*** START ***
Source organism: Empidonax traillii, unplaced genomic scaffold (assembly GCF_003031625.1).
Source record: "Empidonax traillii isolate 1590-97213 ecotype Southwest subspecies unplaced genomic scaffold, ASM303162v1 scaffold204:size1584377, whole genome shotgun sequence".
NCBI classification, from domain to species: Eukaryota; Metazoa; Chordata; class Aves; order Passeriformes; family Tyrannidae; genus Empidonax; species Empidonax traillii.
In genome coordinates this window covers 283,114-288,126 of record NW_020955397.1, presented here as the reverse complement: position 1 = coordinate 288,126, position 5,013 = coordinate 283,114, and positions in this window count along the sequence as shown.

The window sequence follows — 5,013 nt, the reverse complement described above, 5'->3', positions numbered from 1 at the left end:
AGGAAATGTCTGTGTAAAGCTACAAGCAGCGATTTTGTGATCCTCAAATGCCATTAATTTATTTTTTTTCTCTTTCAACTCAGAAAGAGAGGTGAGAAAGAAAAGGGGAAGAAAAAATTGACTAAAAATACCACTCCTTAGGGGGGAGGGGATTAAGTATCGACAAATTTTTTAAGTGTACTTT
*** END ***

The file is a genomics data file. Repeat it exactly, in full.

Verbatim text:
Source organism: Empidonax traillii, unplaced genomic scaffold (assembly GCF_003031625.1).
Source record: "Empidonax traillii isolate 1590-97213 ecotype Southwest subspecies unplaced genomic scaffold, ASM303162v1 scaffold204:size1584377, whole genome shotgun sequence".
NCBI classification, from domain to species: Eukaryota; Metazoa; Chordata; class Aves; order Passeriformes; family Tyrannidae; genus Empidonax; species Empidonax traillii.
In genome coordinates this window covers 283,114-288,126 of record NW_020955397.1, presented here as the reverse complement: position 1 = coordinate 288,126, position 5,013 = coordinate 283,114, and positions in this window count along the sequence as shown.

The window sequence follows — 5,013 nt, the reverse complement described above, 5'->3', positions numbered from 1 at the left end:
AGGAAATGTCTGTGTAAAGCTACAAGCAGCGATTTTGTGATCCTCAAATGCCATTAATTTATTTTTTTTCTCTTTCAACTCAGAAAGAGAGGTGAGAAAGAAAAGGGGAAGAAAAAATTGACTAAAAATACCACTCCTTAGGGGGGAGGGGATTAAGTATCGACAAATTTTTTAAGTGTACTTT